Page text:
Fly season. It is the bane of all horse owners and riders. Some of us may have to combat these pests year round while others only need to worry about them in the summer months. If you visit any store with horse supplies you'll see a variety of fly sprays and insect repellents available. Many of these sprays don't work for longer than an hour. The ones that do last for a while tend to smell extremely strong. They also can be quite expensive on top of being full of chemicals.
Horses have sensitive skin and it's not a rare occurrence for a horse to have an allergic reaction to some of the store-bought fly sprays. If your horse, or yourself even, is sensitive to fly spray or you'd rather use a more natural option, consider trying out these homemade fly sprays.
*You may want to check how you and your horse react to essential oils before using. If you're mixing your own fly spray err on the side of caution, always use less oil rather than too much.*
Basic Chemical-Free Fly Spray
Be sure you use real 100% essential oils in these recipes. For example, Citronella scent from a big box store is almost always synthetic so double-check your labels.
- 2 cups white vinegar
- 1 cup water
- ½ tablespoon of Citronella essential oil
- ½ tablespoon of Eucalyptus essential oil
Simply combine ingredients into a spray bottle and shake well before using.
Skin So Soft Fly Spray
You can find Skin So Soft online or through a local Avon representative.
- 1 oz of Citronella oil
- 2 oz of Avon's Skin So Soft
- 1 cup pure Apple Cider Vinegar
- 1 cup water
Combine ingredients in spray bottle and shake well before spraying.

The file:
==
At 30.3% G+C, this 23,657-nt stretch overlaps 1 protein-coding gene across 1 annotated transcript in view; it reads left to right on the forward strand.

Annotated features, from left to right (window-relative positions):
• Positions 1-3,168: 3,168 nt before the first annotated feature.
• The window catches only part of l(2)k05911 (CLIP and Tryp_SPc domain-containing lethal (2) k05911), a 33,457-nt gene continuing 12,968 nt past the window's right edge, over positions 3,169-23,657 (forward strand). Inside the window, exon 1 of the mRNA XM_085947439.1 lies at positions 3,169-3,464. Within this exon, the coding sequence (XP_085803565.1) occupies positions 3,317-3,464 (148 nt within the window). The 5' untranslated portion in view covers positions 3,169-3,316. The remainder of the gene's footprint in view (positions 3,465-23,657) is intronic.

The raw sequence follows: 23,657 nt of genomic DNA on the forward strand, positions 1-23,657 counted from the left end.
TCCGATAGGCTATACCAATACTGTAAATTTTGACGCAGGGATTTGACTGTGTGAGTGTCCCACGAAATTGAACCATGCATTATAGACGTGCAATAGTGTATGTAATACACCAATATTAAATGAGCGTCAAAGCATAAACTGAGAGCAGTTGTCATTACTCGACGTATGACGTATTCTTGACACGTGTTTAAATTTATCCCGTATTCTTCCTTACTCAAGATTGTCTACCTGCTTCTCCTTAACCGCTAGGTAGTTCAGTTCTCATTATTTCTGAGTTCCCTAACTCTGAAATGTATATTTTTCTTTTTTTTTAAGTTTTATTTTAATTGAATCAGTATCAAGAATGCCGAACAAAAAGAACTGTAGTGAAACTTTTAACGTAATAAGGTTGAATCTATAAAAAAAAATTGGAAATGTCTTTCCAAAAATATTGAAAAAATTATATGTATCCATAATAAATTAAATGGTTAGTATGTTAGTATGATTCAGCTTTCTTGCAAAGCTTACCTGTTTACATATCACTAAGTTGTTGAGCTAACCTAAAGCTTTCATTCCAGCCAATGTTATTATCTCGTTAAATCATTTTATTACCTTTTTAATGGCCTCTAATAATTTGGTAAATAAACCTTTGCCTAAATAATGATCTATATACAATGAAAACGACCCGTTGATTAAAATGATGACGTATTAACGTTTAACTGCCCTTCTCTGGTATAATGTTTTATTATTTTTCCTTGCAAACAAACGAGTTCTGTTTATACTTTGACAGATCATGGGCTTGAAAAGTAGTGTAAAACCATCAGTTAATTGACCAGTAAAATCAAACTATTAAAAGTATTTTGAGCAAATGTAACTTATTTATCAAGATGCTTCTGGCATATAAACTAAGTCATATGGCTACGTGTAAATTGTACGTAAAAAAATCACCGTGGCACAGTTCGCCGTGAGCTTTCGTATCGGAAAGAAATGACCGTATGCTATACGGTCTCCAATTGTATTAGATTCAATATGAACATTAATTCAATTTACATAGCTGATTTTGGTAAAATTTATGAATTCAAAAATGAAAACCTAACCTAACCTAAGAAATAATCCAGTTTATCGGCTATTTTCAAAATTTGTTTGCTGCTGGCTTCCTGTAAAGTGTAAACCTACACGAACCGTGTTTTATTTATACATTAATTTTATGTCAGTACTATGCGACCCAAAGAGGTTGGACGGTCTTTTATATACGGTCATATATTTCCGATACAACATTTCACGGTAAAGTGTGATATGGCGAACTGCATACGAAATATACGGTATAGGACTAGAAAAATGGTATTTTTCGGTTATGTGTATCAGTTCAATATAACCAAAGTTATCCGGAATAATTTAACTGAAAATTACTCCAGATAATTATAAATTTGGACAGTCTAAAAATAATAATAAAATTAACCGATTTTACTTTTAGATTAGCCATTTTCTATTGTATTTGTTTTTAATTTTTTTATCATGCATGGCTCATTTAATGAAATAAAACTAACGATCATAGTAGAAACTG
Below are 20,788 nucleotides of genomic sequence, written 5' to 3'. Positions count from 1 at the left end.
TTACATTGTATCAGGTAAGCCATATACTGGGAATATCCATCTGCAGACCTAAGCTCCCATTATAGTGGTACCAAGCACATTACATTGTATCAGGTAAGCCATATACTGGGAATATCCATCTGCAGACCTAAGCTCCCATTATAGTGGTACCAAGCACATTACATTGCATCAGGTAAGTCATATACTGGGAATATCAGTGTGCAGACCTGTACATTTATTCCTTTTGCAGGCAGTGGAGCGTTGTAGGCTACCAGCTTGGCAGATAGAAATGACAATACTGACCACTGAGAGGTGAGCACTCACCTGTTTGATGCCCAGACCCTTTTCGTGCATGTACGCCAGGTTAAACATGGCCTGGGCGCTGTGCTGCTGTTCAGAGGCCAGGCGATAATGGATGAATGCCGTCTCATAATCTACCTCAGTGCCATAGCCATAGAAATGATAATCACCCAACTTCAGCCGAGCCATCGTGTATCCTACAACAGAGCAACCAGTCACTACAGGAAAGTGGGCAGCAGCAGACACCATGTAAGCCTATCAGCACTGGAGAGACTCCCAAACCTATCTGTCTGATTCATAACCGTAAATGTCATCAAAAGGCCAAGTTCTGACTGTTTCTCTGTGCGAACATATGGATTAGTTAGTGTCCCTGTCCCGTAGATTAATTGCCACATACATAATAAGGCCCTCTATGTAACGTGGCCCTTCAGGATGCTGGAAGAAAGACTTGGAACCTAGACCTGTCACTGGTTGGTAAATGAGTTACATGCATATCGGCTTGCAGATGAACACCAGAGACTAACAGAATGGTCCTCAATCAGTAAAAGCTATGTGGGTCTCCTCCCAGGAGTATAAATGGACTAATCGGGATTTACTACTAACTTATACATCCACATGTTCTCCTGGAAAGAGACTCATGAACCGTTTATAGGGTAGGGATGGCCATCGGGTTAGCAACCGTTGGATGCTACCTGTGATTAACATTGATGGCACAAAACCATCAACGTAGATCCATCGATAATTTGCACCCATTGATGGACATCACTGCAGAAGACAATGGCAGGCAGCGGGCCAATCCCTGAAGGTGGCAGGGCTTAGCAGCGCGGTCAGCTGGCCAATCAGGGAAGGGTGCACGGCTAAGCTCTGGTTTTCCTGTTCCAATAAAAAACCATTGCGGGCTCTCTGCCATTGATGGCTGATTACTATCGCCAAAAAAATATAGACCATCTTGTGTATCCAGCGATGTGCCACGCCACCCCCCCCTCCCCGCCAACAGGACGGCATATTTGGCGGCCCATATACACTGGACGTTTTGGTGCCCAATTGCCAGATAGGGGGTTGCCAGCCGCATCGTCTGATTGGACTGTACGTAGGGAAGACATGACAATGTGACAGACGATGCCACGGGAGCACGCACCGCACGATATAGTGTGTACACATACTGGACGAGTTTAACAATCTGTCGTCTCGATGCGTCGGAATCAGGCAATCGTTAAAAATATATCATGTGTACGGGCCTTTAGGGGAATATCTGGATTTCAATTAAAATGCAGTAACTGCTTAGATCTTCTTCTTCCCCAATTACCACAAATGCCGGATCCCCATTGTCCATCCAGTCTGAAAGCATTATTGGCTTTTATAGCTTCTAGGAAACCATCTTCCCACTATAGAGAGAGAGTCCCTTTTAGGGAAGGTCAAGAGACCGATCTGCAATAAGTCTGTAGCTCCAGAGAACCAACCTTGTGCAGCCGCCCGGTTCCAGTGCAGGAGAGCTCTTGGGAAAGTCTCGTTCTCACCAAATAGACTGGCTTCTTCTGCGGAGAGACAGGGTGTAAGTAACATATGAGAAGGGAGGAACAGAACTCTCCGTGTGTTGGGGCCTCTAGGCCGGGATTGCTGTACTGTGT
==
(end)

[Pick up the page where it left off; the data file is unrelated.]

Commerical Fly Spray Enhancer
If your current fly spray works well but you'd like to make the bottle last a little longer, try this simple recipe to help extend your commercial fly spray and even enhance it.
- 5 oz of your favorite fly spray
- 5 oz of white vinegar (you may use apple cider vinegar if you wish)
- 2 oz of coconut oil (melt down first)
- 2 oz of a nontoxic dish soap such as Dawn
You may forgo using the Dawn if you find it leaves a film on your horse's coat. Many people find that Dawn works well but it is best to not use too much in your recipes or layer it on your own for weeks.
If you decide to give these fly sprays a try please keep in mind that all horses and people may have different reactions. It is always best to be cautious when using a new product on your horse, especially those with essential oils.
Also, as with your typical fly sprays, if you're going riding it is wise to tack up before spraying your horse. Fly spray, commercial or homemade, can make the coat very slick. Another potential problem with saddling over fresh fly spray is a slightly caustic reaction from the heat trapped under the saddle working with the ingredients in the spray.
Happy riding and may you keep those flies at bay! As always, if you try these recipes or have your own tools against the fly war, please share in the comments below.
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